Position statements of prominent medical, public health, and reproductive rights organizations regarding emergency contraceptive pills, their efficacy, and availability follow. Each statement is available online; where noted, the statement is available only to members.

American Academy of Pediatrics, Committee on Adolescence. Emergency contraception: policy statement. Pediatrics 2005; 116:1026-1035;

American College of Obstetricians and Gynecologists. Emergency contraception. ACOG Practice Bulletin: Clinic Management Guidelines [No. 69]. Washington, DC: Author, December 2005; members can access this document at

American Medical Association, Council on Medical Service. Access to Emergency Contraception [H-75.985] Chicago, IL: AMA, 2006;

American Medical Women’s Association. Emergency Contraception. Arlington, VA: Author, 2005;

Association of Reproductive Health Professionals. Position Statement;

Physicians for Reproductive Choice and Health:

Society for Adolescent Medicine. Provision of emergency contraception to adolescents: position paper of the Society for Adolescent Medicine. Journal of Adolescent Health 2004; 35:66-70;

Recent Literature Reviews on Emergency Birth Control Pills

In addition to the literature reviews included in the position statements of the American Academy of Pediatrics, the American Medical Women’s Association, and the Society for Adolescent Medicine (see links in the previous section), other important literature reviews (circa 2004 or later) are listed in this section.

Conard LAE, Fortenberry JD, Blythe MJ, Orr DP. Emergency contraceptive pills: a review of the recent literature. Current Opinion in Obstetrics & Gynecology 2004; 16:389-395.

International Consortium for Emergency Contraception. Emergency Contraceptive Pills: Medical and Service Delivery Guidelines, 2nd ed. New York: Author, 2004;

Ranney ML, Gee EM, Merchant RC. Nonprescription availability of emergency contraception in the United States: current status, controversies, and impact on emergency medicine practice. Annals of Emergency Medicine 2006; 47:461-471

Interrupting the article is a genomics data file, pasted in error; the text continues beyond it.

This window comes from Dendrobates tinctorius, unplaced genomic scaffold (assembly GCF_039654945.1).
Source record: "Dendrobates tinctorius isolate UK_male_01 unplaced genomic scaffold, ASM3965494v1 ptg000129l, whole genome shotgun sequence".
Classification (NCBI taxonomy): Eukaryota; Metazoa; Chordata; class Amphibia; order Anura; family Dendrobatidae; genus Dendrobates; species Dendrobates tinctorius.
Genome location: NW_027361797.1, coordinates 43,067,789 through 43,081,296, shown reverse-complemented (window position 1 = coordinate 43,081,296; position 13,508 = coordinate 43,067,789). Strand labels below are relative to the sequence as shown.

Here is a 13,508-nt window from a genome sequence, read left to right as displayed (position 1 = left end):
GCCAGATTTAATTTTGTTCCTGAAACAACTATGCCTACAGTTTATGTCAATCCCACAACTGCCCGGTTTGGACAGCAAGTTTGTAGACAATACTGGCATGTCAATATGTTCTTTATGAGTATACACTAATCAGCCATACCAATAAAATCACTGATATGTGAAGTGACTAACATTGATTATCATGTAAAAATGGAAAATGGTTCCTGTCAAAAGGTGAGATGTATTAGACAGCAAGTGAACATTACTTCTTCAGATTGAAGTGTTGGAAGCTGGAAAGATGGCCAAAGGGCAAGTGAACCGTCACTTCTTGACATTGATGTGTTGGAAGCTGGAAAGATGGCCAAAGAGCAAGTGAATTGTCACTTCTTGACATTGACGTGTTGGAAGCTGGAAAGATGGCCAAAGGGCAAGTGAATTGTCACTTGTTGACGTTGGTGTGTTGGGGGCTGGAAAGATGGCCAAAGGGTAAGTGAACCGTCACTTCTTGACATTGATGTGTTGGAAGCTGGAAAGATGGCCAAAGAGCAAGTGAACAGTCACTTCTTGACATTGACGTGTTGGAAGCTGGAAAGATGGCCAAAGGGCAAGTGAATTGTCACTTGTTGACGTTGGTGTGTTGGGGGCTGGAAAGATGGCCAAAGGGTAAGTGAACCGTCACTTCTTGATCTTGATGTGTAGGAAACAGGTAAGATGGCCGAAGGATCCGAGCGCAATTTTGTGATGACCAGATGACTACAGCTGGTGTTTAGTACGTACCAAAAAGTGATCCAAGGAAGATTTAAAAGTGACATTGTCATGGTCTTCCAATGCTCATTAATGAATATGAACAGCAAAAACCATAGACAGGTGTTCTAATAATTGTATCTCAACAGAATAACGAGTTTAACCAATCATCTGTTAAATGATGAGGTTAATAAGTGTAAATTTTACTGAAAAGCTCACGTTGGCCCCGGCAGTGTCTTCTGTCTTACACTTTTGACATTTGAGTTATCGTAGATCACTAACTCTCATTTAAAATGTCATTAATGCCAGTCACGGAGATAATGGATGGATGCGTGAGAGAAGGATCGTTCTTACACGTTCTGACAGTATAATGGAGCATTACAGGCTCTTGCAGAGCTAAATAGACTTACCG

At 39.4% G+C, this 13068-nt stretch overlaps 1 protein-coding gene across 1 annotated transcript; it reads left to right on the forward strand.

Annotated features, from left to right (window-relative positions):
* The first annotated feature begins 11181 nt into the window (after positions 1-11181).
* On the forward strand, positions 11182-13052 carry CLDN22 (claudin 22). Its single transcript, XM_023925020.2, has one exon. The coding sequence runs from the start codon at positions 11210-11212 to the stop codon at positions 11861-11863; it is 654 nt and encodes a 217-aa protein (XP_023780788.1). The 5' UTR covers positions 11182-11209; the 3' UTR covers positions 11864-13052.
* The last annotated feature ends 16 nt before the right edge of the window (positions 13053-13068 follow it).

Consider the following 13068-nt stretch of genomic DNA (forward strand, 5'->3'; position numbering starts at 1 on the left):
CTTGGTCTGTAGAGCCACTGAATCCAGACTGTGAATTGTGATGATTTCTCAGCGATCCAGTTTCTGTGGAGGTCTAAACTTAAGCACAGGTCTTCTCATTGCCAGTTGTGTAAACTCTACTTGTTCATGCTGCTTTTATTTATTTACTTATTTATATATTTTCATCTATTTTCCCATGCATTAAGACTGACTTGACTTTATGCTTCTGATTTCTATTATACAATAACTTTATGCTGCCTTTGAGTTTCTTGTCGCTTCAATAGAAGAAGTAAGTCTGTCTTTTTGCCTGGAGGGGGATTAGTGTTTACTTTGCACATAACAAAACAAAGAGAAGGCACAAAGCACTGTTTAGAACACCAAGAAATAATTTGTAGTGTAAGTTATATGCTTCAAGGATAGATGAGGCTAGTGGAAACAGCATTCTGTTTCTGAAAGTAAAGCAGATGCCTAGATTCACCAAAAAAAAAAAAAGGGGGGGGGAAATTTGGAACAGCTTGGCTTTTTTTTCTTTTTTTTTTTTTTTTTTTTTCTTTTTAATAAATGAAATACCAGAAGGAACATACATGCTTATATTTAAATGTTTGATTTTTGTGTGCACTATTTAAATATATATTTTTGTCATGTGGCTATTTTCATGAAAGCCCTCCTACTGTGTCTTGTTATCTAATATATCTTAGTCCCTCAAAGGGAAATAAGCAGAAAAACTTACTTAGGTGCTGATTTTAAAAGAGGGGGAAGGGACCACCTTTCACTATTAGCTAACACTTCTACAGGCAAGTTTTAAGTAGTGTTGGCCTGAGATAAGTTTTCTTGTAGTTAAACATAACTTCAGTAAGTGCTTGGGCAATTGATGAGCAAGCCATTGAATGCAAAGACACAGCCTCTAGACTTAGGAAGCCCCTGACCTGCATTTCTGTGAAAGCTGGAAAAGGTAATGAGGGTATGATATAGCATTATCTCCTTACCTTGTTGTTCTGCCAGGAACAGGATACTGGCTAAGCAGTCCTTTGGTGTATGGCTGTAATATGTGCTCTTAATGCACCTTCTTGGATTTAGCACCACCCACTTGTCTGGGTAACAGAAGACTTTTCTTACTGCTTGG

Trussell J, Stewart F, Raymond EG. Emergency Contraception: A Last Chance to Prevent Unintended Pregnancy. Princeton, NJ: Office of Population Research, Princeton University, February 2008 Available online at

World Health Organization. Medical Eligibility Criteria for Contraceptive Use, 3rd edition, 168 p. Geneva, Switzerland: Author, 2004;

Consumer Health Information Regarding Emergency Birth Control Pills

1.888.NOT.2.LATE or 1.866.EN.TRES.DIAS: English and Spanish (respectively) language hotlines, operating 24/7, to direct women to an ECP provider near them.

Advocates for Youth:
This site provides comprehensive information for parents, youth and professionals about emergency contraception. They also have a campaign targeted around access to emergency contraception.

Back Up Your Birth Control:
The Campaign encourages women to get emergency birth control pills from their health care provider before they need them.

Emergency Contraception Web Site:
The site provides a directory of clinicians willing to provide emergency contraceptives in your area.

Go Ask Alice:
Produced by Columbia University's Health Education Program, this site has questions and answers on all kinds of relationship, sexuality, and sexual health issues.

Planned Parenthood Federation of America:
This site offers informative papers on emergency contraception, its history, barriers to access, and the difference between emergency contraception and abortion. The site also offers referral to local clinics.

Sex, Etc:
By teens and for teens, this site helps youth stay healthy, including avoiding unintended pregnancy.

This Planned Parenthood site offers great information on sexuality and relationships as well as referral to local clinics.

* For a comprehensive bibliography of medical and public health research related to emergency contraceptive pills, please click here.